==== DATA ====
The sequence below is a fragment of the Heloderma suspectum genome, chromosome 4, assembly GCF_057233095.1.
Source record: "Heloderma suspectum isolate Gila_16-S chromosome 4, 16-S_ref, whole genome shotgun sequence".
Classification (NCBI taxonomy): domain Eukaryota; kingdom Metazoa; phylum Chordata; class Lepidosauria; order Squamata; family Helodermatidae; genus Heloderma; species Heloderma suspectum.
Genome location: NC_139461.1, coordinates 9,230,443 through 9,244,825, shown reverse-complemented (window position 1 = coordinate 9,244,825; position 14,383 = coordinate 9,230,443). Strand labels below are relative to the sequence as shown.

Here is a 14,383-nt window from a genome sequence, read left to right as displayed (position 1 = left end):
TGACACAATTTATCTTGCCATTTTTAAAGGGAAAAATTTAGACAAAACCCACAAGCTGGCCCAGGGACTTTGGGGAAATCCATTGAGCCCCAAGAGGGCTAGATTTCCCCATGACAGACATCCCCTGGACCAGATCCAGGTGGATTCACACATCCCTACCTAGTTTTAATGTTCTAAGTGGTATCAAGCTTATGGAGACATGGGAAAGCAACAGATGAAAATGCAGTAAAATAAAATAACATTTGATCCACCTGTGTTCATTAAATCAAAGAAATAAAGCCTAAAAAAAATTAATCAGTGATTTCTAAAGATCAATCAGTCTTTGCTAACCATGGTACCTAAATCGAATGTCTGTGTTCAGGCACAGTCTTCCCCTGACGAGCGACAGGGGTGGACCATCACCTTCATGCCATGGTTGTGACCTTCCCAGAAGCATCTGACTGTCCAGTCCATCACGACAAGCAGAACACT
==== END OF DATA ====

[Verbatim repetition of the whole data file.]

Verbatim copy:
The sequence below is a fragment of the Heloderma suspectum genome, chromosome 4, assembly GCF_057233095.1.
Source record: "Heloderma suspectum isolate Gila_16-S chromosome 4, 16-S_ref, whole genome shotgun sequence".
Classification (NCBI taxonomy): domain Eukaryota; kingdom Metazoa; phylum Chordata; class Lepidosauria; order Squamata; family Helodermatidae; genus Heloderma; species Heloderma suspectum.
Genome location: NC_139461.1, coordinates 9,230,443 through 9,244,825, shown reverse-complemented (window position 1 = coordinate 9,244,825; position 14,383 = coordinate 9,230,443). Strand labels below are relative to the sequence as shown.

Here is a 14,383-nt window from a genome sequence, read left to right as displayed (position 1 = left end):
TGACACAATTTATCTTGCCATTTTTAAAGGGAAAAATTTAGACAAAACCCACAAGCTGGCCCAGGGACTTTGGGGAAATCCATTGAGCCCCAAGAGGGCTAGATTTCCCCATGACAGACATCCCCTGGACCAGATCCAGGTGGATTCACACATCCCTACCTAGTTTTAATGTTCTAAGTGGTATCAAGCTTATGGAGACATGGGAAAGCAACAGATGAAAATGCAGTAAAATAAAATAACATTTGATCCACCTGTGTTCATTAAATCAAAGAAATAAAGCCTAAAAAAAATTAATCAGTGATTTCTAAAGATCAATCAGTCTTTGCTAACCATGGTACCTAAATCGAATGTCTGTGTTCAGGCACAGTCTTCCCCTGACGAGCGACAGGGGTGGACCATCACCTTCATGCCATGGTTGTGACCTTCCCAGAAGCATCTGACTGTCCAGTCCATCACGACAAGCAGAACACT